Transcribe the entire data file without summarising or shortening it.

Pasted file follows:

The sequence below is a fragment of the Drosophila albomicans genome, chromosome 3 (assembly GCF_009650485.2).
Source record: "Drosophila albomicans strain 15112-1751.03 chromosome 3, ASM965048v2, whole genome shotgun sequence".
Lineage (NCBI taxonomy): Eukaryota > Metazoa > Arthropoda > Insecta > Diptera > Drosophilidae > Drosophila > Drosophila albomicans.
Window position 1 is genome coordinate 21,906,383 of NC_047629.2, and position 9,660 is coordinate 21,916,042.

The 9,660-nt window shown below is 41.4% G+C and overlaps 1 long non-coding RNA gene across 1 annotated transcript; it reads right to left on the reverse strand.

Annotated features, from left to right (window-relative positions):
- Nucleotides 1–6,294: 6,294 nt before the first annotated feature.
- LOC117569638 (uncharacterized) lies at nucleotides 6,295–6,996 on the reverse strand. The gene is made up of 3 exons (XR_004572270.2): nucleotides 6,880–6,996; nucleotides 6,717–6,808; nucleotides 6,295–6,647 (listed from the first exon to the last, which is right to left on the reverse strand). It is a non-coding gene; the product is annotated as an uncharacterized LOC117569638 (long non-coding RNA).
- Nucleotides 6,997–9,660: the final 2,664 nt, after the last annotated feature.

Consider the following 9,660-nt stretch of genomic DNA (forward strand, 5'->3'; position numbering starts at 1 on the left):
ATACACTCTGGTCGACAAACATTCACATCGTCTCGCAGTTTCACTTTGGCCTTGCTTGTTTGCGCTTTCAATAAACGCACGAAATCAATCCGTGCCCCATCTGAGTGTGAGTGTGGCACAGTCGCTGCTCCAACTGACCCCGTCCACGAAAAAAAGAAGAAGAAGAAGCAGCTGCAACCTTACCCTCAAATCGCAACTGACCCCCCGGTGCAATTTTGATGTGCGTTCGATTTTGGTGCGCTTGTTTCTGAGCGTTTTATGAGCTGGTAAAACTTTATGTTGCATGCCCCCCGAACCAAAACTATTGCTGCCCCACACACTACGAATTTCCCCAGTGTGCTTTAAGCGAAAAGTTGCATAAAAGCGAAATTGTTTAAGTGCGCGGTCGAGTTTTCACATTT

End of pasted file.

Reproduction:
The sequence below is a fragment of the Drosophila albomicans genome, chromosome 3 (assembly GCF_009650485.2).
Source record: "Drosophila albomicans strain 15112-1751.03 chromosome 3, ASM965048v2, whole genome shotgun sequence".
Lineage (NCBI taxonomy): Eukaryota > Metazoa > Arthropoda > Insecta > Diptera > Drosophilidae > Drosophila > Drosophila albomicans.
Window position 1 is genome coordinate 21,906,383 of NC_047629.2, and position 9,660 is coordinate 21,916,042.

The 9,660-nt window shown below is 41.4% G+C and overlaps 1 long non-coding RNA gene across 1 annotated transcript; it reads right to left on the reverse strand.

Annotated features, from left to right (window-relative positions):
- Nucleotides 1–6,294: 6,294 nt before the first annotated feature.
- LOC117569638 (uncharacterized) lies at nucleotides 6,295–6,996 on the reverse strand. The gene is made up of 3 exons (XR_004572270.2): nucleotides 6,880–6,996; nucleotides 6,717–6,808; nucleotides 6,295–6,647 (listed from the first exon to the last, which is right to left on the reverse strand). It is a non-coding gene; the product is annotated as an uncharacterized LOC117569638 (long non-coding RNA).
- Nucleotides 6,997–9,660: the final 2,664 nt, after the last annotated feature.

Consider the following 9,660-nt stretch of genomic DNA (forward strand, 5'->3'; position numbering starts at 1 on the left):
ATACACTCTGGTCGACAAACATTCACATCGTCTCGCAGTTTCACTTTGGCCTTGCTTGTTTGCGCTTTCAATAAACGCACGAAATCAATCCGTGCCCCATCTGAGTGTGAGTGTGGCACAGTCGCTGCTCCAACTGACCCCGTCCACGAAAAAAAGAAGAAGAAGAAGCAGCTGCAACCTTACCCTCAAATCGCAACTGACCCCCCGGTGCAATTTTGATGTGCGTTCGATTTTGGTGCGCTTGTTTCTGAGCGTTTTATGAGCTGGTAAAACTTTATGTTGCATGCCCCCCGAACCAAAACTATTGCTGCCCCACACACTACGAATTTCCCCAGTGTGCTTTAAGCGAAAAGTTGCATAAAAGCGAAATTGTTTAAGTGCGCGGTCGAGTTTTCACATTT